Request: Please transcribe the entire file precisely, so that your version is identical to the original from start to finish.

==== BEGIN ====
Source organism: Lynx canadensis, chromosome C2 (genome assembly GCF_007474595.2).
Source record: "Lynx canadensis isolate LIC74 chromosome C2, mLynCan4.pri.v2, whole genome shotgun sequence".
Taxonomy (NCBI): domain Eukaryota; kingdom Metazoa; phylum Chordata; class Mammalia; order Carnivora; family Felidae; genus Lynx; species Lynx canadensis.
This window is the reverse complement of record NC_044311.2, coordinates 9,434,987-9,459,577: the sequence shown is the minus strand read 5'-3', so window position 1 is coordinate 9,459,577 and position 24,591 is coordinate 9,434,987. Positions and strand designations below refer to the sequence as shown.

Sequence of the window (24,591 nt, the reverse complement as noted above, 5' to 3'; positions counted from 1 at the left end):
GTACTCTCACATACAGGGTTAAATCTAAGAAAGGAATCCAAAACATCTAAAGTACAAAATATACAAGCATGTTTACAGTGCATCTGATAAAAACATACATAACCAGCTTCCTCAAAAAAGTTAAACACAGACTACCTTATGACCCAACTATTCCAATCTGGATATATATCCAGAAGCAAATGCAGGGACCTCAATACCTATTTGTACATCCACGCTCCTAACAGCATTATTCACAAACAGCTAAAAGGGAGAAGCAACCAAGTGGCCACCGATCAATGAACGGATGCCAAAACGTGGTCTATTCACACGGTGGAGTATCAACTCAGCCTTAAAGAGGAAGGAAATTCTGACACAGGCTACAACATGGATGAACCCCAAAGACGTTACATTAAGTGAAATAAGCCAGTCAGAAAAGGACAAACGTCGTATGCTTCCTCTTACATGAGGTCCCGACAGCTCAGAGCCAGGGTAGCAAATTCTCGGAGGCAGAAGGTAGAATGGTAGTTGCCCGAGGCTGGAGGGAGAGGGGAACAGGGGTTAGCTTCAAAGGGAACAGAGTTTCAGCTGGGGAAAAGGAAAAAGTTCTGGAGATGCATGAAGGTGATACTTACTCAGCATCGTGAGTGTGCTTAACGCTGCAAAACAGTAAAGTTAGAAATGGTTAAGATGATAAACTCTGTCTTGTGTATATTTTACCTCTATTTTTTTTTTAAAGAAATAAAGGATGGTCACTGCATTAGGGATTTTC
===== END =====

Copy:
Source organism: Lynx canadensis, chromosome C2 (genome assembly GCF_007474595.2).
Source record: "Lynx canadensis isolate LIC74 chromosome C2, mLynCan4.pri.v2, whole genome shotgun sequence".
Taxonomy (NCBI): domain Eukaryota; kingdom Metazoa; phylum Chordata; class Mammalia; order Carnivora; family Felidae; genus Lynx; species Lynx canadensis.
This window is the reverse complement of record NC_044311.2, coordinates 9,434,987-9,459,577: the sequence shown is the minus strand read 5'-3', so window position 1 is coordinate 9,459,577 and position 24,591 is coordinate 9,434,987. Positions and strand designations below refer to the sequence as shown.

Sequence of the window (24,591 nt, the reverse complement as noted above, 5' to 3'; positions counted from 1 at the left end):
GTACTCTCACATACAGGGTTAAATCTAAGAAAGGAATCCAAAACATCTAAAGTACAAAATATACAAGCATGTTTACAGTGCATCTGATAAAAACATACATAACCAGCTTCCTCAAAAAAGTTAAACACAGACTACCTTATGACCCAACTATTCCAATCTGGATATATATCCAGAAGCAAATGCAGGGACCTCAATACCTATTTGTACATCCACGCTCCTAACAGCATTATTCACAAACAGCTAAAAGGGAGAAGCAACCAAGTGGCCACCGATCAATGAACGGATGCCAAAACGTGGTCTATTCACACGGTGGAGTATCAACTCAGCCTTAAAGAGGAAGGAAATTCTGACACAGGCTACAACATGGATGAACCCCAAAGACGTTACATTAAGTGAAATAAGCCAGTCAGAAAAGGACAAACGTCGTATGCTTCCTCTTACATGAGGTCCCGACAGCTCAGAGCCAGGGTAGCAAATTCTCGGAGGCAGAAGGTAGAATGGTAGTTGCCCGAGGCTGGAGGGAGAGGGGAACAGGGGTTAGCTTCAAAGGGAACAGAGTTTCAGCTGGGGAAAAGGAAAAAGTTCTGGAGATGCATGAAGGTGATACTTACTCAGCATCGTGAGTGTGCTTAACGCTGCAAAACAGTAAAGTTAGAAATGGTTAAGATGATAAACTCTGTCTTGTGTATATTTTACCTCTATTTTTTTTTTAAAGAAATAAAGGATGGTCACTGCATTAGGGATTTTC